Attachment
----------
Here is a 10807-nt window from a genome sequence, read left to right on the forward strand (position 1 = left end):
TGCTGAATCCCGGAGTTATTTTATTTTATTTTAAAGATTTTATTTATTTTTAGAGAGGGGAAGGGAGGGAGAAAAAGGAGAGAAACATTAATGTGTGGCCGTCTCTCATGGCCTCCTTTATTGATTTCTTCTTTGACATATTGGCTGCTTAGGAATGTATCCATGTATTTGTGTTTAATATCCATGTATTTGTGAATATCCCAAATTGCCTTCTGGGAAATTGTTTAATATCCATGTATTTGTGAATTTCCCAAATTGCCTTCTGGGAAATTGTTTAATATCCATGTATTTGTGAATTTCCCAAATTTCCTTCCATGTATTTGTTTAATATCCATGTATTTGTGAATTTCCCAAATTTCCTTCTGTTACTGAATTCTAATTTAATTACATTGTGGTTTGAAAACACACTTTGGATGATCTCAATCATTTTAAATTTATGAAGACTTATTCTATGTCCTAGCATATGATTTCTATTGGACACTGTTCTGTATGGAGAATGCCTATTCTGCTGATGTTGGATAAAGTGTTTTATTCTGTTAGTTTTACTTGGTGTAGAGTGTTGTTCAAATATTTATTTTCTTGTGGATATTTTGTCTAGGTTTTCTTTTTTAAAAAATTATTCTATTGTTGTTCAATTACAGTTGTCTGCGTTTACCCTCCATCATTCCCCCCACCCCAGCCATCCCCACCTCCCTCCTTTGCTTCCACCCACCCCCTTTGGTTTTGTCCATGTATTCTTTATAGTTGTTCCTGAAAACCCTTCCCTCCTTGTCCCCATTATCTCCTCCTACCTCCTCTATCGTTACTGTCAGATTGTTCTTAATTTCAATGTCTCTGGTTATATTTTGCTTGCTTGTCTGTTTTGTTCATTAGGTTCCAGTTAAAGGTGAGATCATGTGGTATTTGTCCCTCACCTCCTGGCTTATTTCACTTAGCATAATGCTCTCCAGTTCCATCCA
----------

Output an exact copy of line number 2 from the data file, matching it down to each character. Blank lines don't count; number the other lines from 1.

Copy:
TGCTGAATCCCGGAGTTATTTTATTTTATTTTAAAGATTTTATTTATTTTTAGAGAGGGGAAGGGAGGGAGAAAAAGGAGAGAAACATTAATGTGTGGCCGTCTCTCATGGCCTCCTTTATTGATTTCTTCTTTGACATATTGGCTGCTTAGGAATGTATCCATGTATTTGTGTTTAATATCCATGTATTTGTGAATATCCCAAATTGCCTTCTGGGAAATTGTTTAATATCCATGTATTTGTGAATTTCCCAAATTGCCTTCTGGGAAATTGTTTAATATCCATGTATTTGTGAATTTCCCAAATTTCCTTCCATGTATTTGTTTAATATCCATGTATTTGTGAATTTCCCAAATTTCCTTCTGTTACTGAATTCTAATTTAATTACATTGTGGTTTGAAAACACACTTTGGATGATCTCAATCATTTTAAATTTATGAAGACTTATTCTATGTCCTAGCATATGATTTCTATTGGACACTGTTCTGTATGGAGAATGCCTATTCTGCTGATGTTGGATAAAGTGTTTTATTCTGTTAGTTTTACTTGGTGTAGAGTGTTGTTCAAATATTTATTTTCTTGTGGATATTTTGTCTAGGTTTTCTTTTTTAAAAAATTATTCTATTGTTGTTCAATTACAGTTGTCTGCGTTTACCCTCCATCATTCCCCCCACCCCAGCCATCCCCACCTCCCTCCTTTGCTTCCACCCACCCCCTTTGGTTTTGTCCATGTATTCTTTATAGTTGTTCCTGAAAACCCTTCCCTCCTTGTCCCCATTATCTCCTCCTACCTCCTCTATCGTTACTGTCAGATTGTTCTTAATTTCAATGTCTCTGGTTATATTTTGCTTGCTTGTCTGTTTTGTTCATTAGGTTCCAGTTAAAGGTGAGATCATGTGGTATTTGTCCCTCACCTCCTGGCTTATTTCACTTAGCATAATGCTCTCCAGTTCCATCCA